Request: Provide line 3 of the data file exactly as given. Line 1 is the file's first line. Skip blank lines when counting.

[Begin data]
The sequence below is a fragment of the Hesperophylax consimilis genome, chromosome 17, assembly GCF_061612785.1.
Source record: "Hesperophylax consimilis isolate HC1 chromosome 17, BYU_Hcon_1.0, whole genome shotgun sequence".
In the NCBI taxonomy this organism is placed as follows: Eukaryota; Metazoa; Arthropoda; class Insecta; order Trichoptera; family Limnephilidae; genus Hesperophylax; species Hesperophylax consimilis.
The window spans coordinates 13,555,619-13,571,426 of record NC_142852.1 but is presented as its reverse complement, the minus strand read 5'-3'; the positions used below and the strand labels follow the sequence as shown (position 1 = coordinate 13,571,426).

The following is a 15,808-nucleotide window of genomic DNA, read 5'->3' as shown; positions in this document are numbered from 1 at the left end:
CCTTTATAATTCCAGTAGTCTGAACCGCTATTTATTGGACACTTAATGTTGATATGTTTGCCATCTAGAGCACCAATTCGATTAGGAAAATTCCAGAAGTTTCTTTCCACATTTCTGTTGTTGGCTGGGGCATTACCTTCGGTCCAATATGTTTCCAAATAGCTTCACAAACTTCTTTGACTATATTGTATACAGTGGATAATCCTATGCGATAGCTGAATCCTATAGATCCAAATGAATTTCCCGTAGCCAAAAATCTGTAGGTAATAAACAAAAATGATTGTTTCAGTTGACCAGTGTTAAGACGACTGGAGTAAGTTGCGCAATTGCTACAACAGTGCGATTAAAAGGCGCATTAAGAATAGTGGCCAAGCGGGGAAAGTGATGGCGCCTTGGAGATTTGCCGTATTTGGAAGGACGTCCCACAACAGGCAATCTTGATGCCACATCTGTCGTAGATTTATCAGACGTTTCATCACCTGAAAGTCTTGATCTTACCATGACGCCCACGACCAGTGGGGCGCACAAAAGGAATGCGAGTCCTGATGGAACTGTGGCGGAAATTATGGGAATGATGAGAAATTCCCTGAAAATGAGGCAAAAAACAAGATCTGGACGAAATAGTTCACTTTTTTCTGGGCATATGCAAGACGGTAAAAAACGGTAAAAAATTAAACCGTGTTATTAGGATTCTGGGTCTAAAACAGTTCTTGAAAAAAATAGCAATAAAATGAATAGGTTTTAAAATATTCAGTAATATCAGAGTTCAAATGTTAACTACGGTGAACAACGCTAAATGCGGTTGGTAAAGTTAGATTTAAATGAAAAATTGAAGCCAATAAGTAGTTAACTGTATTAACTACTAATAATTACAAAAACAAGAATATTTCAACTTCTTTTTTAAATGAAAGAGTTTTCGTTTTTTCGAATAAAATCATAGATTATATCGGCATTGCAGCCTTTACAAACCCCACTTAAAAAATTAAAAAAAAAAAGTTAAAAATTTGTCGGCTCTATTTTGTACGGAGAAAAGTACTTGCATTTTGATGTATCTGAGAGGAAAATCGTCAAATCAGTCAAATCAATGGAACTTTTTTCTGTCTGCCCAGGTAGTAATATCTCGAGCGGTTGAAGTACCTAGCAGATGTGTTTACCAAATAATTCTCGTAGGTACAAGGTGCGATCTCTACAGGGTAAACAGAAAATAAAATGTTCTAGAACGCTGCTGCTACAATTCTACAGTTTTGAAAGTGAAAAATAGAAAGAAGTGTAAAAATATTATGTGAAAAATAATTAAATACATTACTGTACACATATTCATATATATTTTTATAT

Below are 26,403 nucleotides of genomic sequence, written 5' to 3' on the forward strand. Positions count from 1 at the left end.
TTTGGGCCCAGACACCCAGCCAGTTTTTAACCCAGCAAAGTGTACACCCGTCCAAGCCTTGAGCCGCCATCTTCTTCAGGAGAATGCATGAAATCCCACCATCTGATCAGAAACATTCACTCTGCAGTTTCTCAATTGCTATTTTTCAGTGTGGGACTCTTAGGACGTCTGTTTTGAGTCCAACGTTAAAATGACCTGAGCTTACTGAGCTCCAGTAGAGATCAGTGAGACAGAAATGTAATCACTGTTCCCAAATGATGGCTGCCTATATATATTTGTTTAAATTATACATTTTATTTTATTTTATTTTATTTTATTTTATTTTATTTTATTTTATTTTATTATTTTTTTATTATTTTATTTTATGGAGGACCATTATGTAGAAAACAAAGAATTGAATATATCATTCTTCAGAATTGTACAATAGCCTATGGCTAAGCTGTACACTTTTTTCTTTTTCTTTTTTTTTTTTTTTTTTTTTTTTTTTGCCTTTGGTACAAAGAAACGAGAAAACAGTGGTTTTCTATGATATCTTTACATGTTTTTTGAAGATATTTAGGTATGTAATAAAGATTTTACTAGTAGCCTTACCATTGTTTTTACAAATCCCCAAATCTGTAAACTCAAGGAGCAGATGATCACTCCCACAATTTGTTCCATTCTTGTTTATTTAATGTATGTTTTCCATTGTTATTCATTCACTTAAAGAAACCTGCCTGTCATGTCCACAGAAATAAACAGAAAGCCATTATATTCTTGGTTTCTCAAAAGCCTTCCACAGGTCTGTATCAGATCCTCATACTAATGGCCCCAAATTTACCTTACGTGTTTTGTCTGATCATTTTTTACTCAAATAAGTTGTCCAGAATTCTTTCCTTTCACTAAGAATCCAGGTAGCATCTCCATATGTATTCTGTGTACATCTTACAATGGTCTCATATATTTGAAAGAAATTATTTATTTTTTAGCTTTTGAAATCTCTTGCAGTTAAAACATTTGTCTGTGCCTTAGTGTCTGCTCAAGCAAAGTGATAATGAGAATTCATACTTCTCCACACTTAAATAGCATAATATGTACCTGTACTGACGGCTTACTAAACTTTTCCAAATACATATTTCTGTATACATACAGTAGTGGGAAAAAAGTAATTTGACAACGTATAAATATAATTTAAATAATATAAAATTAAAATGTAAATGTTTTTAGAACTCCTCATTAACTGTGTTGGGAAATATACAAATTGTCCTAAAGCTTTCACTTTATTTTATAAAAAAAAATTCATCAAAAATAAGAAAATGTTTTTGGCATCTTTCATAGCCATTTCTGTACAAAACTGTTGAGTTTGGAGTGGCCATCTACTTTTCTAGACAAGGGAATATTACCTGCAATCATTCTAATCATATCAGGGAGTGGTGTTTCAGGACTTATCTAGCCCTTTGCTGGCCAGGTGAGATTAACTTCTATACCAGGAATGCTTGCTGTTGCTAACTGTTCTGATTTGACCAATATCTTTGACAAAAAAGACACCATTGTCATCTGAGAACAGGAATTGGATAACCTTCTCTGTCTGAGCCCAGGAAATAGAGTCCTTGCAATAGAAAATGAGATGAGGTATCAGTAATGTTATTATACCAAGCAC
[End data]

In the NCBI taxonomy this organism is placed as follows: Eukaryota; Metazoa; Arthropoda; class Insecta; order Trichoptera; family Limnephilidae; genus Hesperophylax; species Hesperophylax consimilis.